I may never know when a patient is prejudiced against my gender, race or religion, but I have faced patients who have confessed to me their prejudice about someone else’s race or other characteristic. Unfortunately, this most often has to do with race, but sometimes I get comments about religious groups, gays, the wealthy, and even party affiliation and geographic location. I feel very ill-at-ease during such conversations, but if the patient is unwittingly referring to me, I can be amused by the irony. Oh my, a liberal right under their nose under cover!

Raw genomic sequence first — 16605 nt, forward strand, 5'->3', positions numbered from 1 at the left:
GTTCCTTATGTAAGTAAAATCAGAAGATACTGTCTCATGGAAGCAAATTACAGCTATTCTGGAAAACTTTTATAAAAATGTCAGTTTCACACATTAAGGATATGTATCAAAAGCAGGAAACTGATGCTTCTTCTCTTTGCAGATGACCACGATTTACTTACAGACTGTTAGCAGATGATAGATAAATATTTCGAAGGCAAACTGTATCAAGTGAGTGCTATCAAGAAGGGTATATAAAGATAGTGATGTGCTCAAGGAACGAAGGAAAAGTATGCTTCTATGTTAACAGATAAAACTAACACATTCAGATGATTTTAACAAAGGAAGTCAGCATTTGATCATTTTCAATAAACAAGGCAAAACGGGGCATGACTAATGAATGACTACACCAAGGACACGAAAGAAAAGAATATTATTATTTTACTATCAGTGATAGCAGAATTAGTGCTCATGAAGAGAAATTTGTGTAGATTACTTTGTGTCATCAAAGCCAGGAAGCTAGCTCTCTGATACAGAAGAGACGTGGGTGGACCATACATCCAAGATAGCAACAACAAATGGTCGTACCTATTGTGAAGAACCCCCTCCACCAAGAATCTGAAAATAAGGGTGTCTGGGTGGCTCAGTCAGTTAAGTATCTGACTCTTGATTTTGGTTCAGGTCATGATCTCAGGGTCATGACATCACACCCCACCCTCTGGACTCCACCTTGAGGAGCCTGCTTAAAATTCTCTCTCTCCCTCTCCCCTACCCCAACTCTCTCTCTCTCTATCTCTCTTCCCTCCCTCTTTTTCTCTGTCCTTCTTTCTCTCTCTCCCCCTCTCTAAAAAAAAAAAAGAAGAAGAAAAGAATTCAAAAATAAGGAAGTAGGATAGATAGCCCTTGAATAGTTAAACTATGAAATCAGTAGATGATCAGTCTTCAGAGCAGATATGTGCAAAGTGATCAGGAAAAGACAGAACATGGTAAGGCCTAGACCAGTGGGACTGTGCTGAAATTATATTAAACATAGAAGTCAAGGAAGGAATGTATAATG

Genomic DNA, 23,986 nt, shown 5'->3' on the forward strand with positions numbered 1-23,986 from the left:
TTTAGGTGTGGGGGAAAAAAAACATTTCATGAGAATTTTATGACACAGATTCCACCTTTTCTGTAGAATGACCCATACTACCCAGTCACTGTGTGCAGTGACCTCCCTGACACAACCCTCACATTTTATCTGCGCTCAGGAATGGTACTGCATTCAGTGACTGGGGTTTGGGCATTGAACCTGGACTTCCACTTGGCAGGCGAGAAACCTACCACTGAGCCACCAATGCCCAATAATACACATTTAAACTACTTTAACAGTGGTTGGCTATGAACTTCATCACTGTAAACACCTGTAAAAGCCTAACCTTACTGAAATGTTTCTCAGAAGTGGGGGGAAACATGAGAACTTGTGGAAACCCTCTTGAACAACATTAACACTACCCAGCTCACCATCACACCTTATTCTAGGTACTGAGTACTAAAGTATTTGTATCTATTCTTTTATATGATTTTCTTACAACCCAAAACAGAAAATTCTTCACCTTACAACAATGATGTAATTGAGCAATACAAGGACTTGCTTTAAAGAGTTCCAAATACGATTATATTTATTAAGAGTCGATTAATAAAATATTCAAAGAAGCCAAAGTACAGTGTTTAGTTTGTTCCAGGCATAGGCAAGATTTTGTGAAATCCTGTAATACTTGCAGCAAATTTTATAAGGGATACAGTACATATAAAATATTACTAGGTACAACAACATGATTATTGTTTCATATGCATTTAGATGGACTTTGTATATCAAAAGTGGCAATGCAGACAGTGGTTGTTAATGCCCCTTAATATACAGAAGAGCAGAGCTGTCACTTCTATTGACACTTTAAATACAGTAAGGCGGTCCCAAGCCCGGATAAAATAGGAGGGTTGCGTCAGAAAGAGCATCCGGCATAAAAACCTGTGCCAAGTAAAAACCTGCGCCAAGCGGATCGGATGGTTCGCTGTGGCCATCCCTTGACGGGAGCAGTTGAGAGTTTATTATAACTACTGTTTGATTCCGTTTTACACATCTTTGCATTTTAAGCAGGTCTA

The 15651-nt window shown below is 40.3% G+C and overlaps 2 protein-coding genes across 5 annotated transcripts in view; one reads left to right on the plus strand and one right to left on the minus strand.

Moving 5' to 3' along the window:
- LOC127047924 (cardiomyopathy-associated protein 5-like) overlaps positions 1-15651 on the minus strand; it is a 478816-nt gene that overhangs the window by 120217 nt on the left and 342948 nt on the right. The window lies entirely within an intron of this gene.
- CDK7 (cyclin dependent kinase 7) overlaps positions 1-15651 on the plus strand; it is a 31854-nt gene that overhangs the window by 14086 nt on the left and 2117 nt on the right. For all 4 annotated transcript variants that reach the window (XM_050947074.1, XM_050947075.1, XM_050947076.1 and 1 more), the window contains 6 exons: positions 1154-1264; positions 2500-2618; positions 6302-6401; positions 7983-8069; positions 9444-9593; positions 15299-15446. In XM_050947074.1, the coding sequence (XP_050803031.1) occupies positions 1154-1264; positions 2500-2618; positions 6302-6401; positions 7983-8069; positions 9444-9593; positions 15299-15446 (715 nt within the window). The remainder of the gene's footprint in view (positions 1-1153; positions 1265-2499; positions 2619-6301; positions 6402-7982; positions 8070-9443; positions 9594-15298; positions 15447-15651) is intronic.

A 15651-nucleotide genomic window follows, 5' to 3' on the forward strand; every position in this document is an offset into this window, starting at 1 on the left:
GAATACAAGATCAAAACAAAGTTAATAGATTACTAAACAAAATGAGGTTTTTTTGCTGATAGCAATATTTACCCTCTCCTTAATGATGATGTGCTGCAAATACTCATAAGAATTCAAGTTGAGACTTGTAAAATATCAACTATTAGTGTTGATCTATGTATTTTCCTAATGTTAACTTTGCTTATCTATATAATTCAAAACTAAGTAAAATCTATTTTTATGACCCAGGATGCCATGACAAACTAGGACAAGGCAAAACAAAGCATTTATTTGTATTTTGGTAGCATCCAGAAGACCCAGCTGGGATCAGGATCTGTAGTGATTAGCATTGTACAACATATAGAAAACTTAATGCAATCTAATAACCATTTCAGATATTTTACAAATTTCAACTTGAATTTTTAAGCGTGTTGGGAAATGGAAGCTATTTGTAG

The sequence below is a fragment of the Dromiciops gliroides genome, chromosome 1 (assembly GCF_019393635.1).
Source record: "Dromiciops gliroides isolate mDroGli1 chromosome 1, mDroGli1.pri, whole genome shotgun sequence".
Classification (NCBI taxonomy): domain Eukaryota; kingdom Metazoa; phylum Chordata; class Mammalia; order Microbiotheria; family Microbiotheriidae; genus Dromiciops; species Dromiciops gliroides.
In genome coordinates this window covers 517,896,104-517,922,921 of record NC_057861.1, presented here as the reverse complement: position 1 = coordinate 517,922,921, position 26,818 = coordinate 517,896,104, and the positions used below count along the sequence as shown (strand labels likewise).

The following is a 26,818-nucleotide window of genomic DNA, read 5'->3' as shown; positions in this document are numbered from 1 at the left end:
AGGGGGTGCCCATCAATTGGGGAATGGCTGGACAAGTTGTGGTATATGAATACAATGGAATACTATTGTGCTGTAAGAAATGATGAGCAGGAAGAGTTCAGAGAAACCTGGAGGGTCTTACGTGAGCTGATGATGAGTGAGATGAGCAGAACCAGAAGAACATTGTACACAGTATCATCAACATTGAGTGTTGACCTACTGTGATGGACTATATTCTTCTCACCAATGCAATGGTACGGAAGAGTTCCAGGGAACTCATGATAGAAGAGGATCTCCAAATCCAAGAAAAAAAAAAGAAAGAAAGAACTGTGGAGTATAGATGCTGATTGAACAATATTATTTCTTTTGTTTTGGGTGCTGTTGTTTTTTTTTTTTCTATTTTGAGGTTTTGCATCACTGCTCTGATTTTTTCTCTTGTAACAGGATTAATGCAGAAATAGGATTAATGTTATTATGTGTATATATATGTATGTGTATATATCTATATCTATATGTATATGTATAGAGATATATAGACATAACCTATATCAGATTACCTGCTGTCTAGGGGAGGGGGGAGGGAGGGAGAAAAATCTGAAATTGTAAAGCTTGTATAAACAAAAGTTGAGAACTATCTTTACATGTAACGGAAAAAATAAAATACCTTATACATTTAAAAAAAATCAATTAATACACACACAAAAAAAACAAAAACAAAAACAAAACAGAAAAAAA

Ordinarily, if people disparage minority groups, I speak my mind if I feel physically and emotionally safe doing so. But with hospice patients I have to balance accepting them with all their moral failings versus considering what harm they are doing to myself as well as others they still affect, such as a home health aide of color. Be that as it may, in the face of the demise facing them and the current trials of the disease, those concerns drown out anything I have to say about that anyway. This is no cop out on my part; the times I have tried to voice disagreement I might as well have been speaking an unbreakable code.